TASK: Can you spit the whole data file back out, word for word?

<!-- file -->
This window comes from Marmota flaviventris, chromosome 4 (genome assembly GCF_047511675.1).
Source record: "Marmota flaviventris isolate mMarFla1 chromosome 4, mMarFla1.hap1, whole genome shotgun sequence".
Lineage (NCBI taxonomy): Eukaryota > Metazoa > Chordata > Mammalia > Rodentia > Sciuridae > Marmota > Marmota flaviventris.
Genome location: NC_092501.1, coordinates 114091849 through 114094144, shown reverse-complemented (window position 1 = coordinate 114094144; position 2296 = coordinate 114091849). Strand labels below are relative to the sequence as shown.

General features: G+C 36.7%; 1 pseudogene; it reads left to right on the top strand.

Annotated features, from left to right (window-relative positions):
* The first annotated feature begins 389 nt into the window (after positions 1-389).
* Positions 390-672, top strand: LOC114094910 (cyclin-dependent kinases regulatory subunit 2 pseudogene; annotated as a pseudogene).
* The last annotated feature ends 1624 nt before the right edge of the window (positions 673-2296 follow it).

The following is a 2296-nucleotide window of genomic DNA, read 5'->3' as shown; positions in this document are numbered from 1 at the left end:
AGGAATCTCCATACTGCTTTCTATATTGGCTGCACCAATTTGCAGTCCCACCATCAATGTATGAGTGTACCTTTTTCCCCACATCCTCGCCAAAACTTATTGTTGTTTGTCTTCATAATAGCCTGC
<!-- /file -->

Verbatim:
This window comes from Marmota flaviventris, chromosome 4 (genome assembly GCF_047511675.1).
Source record: "Marmota flaviventris isolate mMarFla1 chromosome 4, mMarFla1.hap1, whole genome shotgun sequence".
Lineage (NCBI taxonomy): Eukaryota > Metazoa > Chordata > Mammalia > Rodentia > Sciuridae > Marmota > Marmota flaviventris.
Genome location: NC_092501.1, coordinates 114091849 through 114094144, shown reverse-complemented (window position 1 = coordinate 114094144; position 2296 = coordinate 114091849). Strand labels below are relative to the sequence as shown.

General features: G+C 36.7%; 1 pseudogene; it reads left to right on the top strand.

Annotated features, from left to right (window-relative positions):
* The first annotated feature begins 389 nt into the window (after positions 1-389).
* Positions 390-672, top strand: LOC114094910 (cyclin-dependent kinases regulatory subunit 2 pseudogene; annotated as a pseudogene).
* The last annotated feature ends 1624 nt before the right edge of the window (positions 673-2296 follow it).

The following is a 2296-nucleotide window of genomic DNA, read 5'->3' as shown; positions in this document are numbered from 1 at the left end:
AGGAATCTCCATACTGCTTTCTATATTGGCTGCACCAATTTGCAGTCCCACCATCAATGTATGAGTGTACCTTTTTCCCCACATCCTCGCCAAAACTTATTGTTGTTTGTCTTCATAATAGCCTGC